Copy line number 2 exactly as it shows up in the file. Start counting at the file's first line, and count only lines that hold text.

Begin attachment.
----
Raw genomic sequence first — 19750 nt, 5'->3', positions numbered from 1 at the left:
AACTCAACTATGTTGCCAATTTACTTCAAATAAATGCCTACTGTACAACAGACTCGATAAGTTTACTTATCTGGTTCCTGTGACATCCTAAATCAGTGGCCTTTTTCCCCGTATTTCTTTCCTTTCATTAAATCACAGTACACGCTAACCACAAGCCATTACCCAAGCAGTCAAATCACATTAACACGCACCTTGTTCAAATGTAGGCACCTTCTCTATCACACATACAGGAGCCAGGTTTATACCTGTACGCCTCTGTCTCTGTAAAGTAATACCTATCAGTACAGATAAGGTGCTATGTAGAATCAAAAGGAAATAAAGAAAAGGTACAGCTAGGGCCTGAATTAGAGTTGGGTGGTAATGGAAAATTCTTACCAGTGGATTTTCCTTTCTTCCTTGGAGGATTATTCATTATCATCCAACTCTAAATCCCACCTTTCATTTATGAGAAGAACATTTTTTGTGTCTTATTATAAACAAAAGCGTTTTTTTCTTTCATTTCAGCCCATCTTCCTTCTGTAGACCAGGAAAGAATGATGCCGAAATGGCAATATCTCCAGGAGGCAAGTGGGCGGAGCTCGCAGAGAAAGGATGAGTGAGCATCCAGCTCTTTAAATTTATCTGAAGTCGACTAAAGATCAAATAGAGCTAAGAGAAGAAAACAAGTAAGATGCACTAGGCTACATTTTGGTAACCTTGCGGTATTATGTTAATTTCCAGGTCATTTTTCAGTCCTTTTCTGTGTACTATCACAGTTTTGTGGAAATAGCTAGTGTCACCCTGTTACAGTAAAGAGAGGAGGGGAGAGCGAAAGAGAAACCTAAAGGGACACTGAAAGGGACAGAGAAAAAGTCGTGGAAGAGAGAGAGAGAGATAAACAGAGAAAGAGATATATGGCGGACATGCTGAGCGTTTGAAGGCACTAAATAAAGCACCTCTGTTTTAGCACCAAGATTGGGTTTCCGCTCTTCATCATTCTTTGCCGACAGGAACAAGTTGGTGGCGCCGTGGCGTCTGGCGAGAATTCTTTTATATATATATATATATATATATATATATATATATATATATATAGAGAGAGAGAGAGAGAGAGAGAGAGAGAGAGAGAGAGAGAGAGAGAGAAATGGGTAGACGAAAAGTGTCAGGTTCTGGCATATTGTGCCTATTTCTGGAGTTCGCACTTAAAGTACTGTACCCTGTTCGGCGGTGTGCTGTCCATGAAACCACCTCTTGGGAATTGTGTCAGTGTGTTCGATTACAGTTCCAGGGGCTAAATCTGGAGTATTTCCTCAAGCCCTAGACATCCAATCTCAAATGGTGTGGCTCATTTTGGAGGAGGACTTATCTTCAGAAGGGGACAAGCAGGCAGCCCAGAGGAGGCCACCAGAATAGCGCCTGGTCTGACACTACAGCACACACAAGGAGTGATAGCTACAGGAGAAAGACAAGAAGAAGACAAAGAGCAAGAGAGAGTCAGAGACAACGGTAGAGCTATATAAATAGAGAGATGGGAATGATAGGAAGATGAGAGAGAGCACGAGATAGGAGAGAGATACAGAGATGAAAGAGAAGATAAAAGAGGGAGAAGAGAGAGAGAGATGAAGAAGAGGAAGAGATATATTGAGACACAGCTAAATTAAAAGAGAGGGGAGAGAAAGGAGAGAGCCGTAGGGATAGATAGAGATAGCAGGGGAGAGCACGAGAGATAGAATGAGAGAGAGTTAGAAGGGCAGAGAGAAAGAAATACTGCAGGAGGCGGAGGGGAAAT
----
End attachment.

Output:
AACTCAACTATGTTGCCAATTTACTTCAAATAAATGCCTACTGTACAACAGACTCGATAAGTTTACTTATCTGGTTCCTGTGACATCCTAAATCAGTGGCCTTTTTCCCCGTATTTCTTTCCTTTCATTAAATCACAGTACACGCTAACCACAAGCCATTACCCAAGCAGTCAAATCACATTAACACGCACCTTGTTCAAATGTAGGCACCTTCTCTATCACACATACAGGAGCCAGGTTTATACCTGTACGCCTCTGTCTCTGTAAAGTAATACCTATCAGTACAGATAAGGTGCTATGTAGAATCAAAAGGAAATAAAGAAAAGGTACAGCTAGGGCCTGAATTAGAGTTGGGTGGTAATGGAAAATTCTTACCAGTGGATTTTCCTTTCTTCCTTGGAGGATTATTCATTATCATCCAACTCTAAATCCCACCTTTCATTTATGAGAAGAACATTTTTTGTGTCTTATTATAAACAAAAGCGTTTTTTTCTTTCATTTCAGCCCATCTTCCTTCTGTAGACCAGGAAAGAATGATGCCGAAATGGCAATATCTCCAGGAGGCAAGTGGGCGGAGCTCGCAGAGAAAGGATGAGTGAGCATCCAGCTCTTTAAATTTATCTGAAGTCGACTAAAGATCAAATAGAGCTAAGAGAAGAAAACAAGTAAGATGCACTAGGCTACATTTTGGTAACCTTGCGGTATTATGTTAATTTCCAGGTCATTTTTCAGTCCTTTTCTGTGTACTATCACAGTTTTGTGGAAATAGCTAGTGTCACCCTGTTACAGTAAAGAGAGGAGGGGAGAGCGAAAGAGAAACCTAAAGGGACACTGAAAGGGACAGAGAAAAAGTCGTGGAAGAGAGAGAGAGAGATAAACAGAGAAAGAGATATATGGCGGACATGCTGAGCGTTTGAAGGCACTAAATAAAGCACCTCTGTTTTAGCACCAAGATTGGGTTTCCGCTCTTCATCATTCTTTGCCGACAGGAACAAGTTGGTGGCGCCGTGGCGTCTGGCGAGAATTCTTTTATATATATATATATATATATATATATATATATATATATATATAGAGAGAGAGAGAGAGAGAGAGAGAGAGAGAGAGAGAGAGAGAGAGAGAAATGGGTAGACGAAAAGTGTCAGGTTCTGGCATATTGTGCCTATTTCTGGAGTTCGCACTTAAAGTACTGTACCCTGTTCGGCGGTGTGCTGTCCATGAAACCACCTCTTGGGAATTGTGTCAGTGTGTTCGATTACAGTTCCAGGGGCTAAATCTGGAGTATTTCCTCAAGCCCTAGACATCCAATCTCAAATGGTGTGGCTCATTTTGGAGGAGGACTTATCTTCAGAAGGGGACAAGCAGGCAGCCCAGAGGAGGCCACCAGAATAGCGCCTGGTCTGACACTACAGCACACACAAGGAGTGATAGCTACAGGAGAAAGACAAGAAGAAGACAAAGAGCAAGAGAGAGTCAGAGACAACGGTAGAGCTATATAAATAGAGAGATGGGAATGATAGGAAGATGAGAGAGAGCACGAGATAGGAGAGAGATACAGAGATGAAAGAGAAGATAAAAGAGGGAGAAGAGAGAGAGAGATGAAGAAGAGGAAGAGATATATTGAGACACAGCTAAATTAAAAGAGAGGGGAGAGAAAGGAGAGAGCCGTAGGGATAGATAGAGATAGCAGGGGAGAGCACGAGAGATAGAATGAGAGAGAGTTAGAAGGGCAGAGAGAAAGAAATACTGCAGGAGGCGGAGGGGAAAT